By Jonathon Van Maren
Note: I wrote this profile for LifeCanada’s magazine, and it appeared in their last issue.
Devorah Gilman first heard about abortion when she was three or four years old. “I thought it sounded like something the ancient Romans did and dismissed it as a horrible thing that probably didn’t happen much today,” she remembered. “When I was ten years old, I learned that it was legally unrestricted and happened frequently in Canada.”
And when she was thirteen, she had a dream. In her dream, she was walking around with her friends, having fun and goofing off. Everything was normal—good, even. Then she stepped on something, and felt a sickening crunch beneath her foot. Fourteen years later, she can recall every detail like it was yesterday. She sometimes tells this story to audiences of young people who are considering pro-life work, and each time that she does they hang on to every word. It is easy to understand why.
“I jumped back to see what I had stepped on,” Devorah recalls. “It was a little girl. Bloody, somewhat mangled, and dead. My friends and I gasped, absolutely horrified by what we saw. Then we looked up, and we saw that our surroundings had changed. As far as we could see, in every direction, we were surrounded by children. Boys and girls: bloody, somewhat mangled, all of them dead. And then I heard a voice: ‘This is your generation that has been killed by abortion…If you do nothing, their blood will be on your heads.’”
That is when she woke up. And as she pondered what she had seen, she realized that her dream was not just a dream. It was also a reality. One quarter of her generation had not survived Canada’s abortion regime. They had been killed, and they were missing—and she had caught a glimpse of what had happened to them.
There are many moments that make a pro-life activist, and this was one of them. Throughout high school, Devorah attended the March for Life on Parliament Hill and joined local pro-life activism. Her family—she is the fifth of ten children in a Jewish-Christian family—is very supportive of the pro-life movement, and many of her siblings have volunteered, as well. When she was twenty, Devorah attended a pro-life apologetics training session hosted by the Canadian Centre for Bio-Ethical Reform and then did street outreach afterwards.
“In the couple of hours I spent doing ‘Choice’ Chain I saw more people change their minds on abortion, and more people who were post-abortive get connected to post-abortion healing than I had in my previous seven years of volunteering and attending various other pro-life initiatives,” Devorah says. It also clinched her decision to apply for CCBR’s 2012 summer internship, which involved an activism road trip—the New Abortion Caravan–across the country from Vancouver to Ottawa, with an exhausting and hectic pace and abortion activists protesting (sometimes violently) at every stop.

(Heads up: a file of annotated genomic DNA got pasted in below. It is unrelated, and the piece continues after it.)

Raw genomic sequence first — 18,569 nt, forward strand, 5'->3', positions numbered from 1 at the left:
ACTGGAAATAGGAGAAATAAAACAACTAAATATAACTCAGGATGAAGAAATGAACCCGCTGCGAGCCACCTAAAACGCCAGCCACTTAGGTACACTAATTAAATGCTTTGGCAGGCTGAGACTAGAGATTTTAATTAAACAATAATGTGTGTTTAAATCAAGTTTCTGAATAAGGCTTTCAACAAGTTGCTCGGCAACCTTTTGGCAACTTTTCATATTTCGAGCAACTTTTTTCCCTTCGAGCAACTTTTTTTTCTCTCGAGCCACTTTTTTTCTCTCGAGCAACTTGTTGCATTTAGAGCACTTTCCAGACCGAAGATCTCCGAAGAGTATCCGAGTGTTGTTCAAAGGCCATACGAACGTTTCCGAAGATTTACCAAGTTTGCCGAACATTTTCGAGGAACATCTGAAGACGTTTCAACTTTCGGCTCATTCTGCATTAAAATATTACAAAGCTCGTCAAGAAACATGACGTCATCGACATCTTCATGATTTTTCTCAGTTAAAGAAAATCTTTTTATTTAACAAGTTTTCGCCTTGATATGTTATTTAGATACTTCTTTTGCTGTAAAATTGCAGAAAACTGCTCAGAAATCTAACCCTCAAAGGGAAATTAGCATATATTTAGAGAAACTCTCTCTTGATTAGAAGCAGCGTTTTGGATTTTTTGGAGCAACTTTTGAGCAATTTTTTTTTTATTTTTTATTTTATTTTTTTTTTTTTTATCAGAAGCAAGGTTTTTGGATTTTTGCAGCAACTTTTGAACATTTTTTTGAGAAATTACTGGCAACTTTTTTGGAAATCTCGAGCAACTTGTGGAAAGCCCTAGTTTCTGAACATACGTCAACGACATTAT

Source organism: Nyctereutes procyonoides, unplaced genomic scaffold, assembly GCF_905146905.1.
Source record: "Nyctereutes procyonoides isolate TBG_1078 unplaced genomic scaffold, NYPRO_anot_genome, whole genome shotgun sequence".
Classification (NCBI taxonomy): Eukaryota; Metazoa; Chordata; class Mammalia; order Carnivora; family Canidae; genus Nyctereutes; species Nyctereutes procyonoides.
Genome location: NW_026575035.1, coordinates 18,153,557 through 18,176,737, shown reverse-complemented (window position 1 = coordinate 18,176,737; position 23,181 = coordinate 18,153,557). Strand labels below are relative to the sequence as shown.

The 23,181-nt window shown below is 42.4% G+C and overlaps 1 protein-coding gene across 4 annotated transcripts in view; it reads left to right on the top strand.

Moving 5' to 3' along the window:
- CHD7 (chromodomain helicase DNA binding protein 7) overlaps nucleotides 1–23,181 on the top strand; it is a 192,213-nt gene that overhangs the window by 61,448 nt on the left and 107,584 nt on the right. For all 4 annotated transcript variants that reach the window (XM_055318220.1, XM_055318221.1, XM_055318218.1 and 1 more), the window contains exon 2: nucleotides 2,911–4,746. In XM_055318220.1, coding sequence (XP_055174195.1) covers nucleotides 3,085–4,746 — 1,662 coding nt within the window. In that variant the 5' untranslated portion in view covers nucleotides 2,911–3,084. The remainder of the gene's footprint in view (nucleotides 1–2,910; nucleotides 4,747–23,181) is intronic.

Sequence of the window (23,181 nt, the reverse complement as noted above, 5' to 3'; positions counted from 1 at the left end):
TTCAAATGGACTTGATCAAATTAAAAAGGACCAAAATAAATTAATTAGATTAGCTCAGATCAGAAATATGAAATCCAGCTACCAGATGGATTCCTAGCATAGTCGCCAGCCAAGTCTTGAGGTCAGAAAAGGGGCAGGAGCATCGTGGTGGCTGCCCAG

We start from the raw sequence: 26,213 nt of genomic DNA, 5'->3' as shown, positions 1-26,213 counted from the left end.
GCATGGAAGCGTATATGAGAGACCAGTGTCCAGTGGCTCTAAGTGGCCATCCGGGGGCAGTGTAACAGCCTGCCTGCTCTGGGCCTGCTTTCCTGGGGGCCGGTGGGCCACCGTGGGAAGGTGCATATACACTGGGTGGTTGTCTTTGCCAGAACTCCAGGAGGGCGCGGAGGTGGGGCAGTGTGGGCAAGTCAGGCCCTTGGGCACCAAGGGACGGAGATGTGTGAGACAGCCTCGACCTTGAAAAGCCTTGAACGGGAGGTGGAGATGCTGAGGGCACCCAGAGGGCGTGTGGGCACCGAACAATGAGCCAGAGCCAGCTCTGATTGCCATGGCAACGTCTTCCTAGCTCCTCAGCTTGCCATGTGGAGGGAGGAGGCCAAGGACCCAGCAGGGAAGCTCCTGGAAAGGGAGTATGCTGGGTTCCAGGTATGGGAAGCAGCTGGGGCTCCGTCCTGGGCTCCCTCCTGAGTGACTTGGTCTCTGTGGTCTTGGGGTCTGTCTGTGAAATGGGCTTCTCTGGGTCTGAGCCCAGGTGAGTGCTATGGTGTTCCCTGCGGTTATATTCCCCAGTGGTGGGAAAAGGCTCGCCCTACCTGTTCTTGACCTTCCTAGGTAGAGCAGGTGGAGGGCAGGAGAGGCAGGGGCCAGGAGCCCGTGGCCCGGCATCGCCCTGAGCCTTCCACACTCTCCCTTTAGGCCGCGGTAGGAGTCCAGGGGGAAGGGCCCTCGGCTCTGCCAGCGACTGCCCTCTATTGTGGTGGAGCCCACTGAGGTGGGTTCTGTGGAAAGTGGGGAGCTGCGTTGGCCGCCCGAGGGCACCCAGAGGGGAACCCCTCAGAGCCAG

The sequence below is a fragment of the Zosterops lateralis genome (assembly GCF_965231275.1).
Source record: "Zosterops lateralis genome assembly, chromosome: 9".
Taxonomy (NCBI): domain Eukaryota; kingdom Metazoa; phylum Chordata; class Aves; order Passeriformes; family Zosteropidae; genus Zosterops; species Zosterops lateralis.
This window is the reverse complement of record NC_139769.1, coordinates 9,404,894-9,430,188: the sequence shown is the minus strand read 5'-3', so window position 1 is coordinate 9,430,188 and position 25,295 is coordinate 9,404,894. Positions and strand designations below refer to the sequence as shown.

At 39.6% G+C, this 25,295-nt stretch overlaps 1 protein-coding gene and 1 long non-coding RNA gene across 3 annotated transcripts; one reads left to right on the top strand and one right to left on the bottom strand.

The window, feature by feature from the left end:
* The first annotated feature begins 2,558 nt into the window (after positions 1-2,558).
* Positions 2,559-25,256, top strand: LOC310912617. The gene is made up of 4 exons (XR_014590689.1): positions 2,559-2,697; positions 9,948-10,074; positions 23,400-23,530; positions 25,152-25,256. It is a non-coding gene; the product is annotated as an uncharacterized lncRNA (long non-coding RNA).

“The internship was up to that point the hardest and best summer of my life,” she remembers. “It was a huge learning curve to jump into studying embryology, philosophy, medical ethics, apologetics, social reform, and then start applying that knowledge to our work on the streets. I started out scared of talking to people about abortion, unsure if I could actually make a difference. Through the training by CCBR and the support of the people there, I was able to see the daily change I could bring to the abortion status quo through my work on the streets.”
It was the experience of seeing people change their minds on abortion across the country that inspired Devorah to apply to CCBR for a fulltime job. In 2015, she became the director of CCBR’s internship programs in Ontario, leading an army of young people onto the streets to go door to door and deliver a million pro-life postcards as well as doing daily outreach. A brilliant speaker and second-to-none debater on the streets, her speeches are filled with stories of those who have changed their minds and become pro-life after speaking with her, revealing that in the years since she first realized the horror of abortion she has become one of Canada’s most inspiring pro-life leaders and a fierce defender of pre-born children.
Fourteen years ago, Devorah Gilman had a nightmare that she realized was not simply a dream. Since then, countless little boys and girls have been spared the fate she saw so clearly because she responded to that reality by stepping up to fight it. Her example inspires me. It should inspire you, too.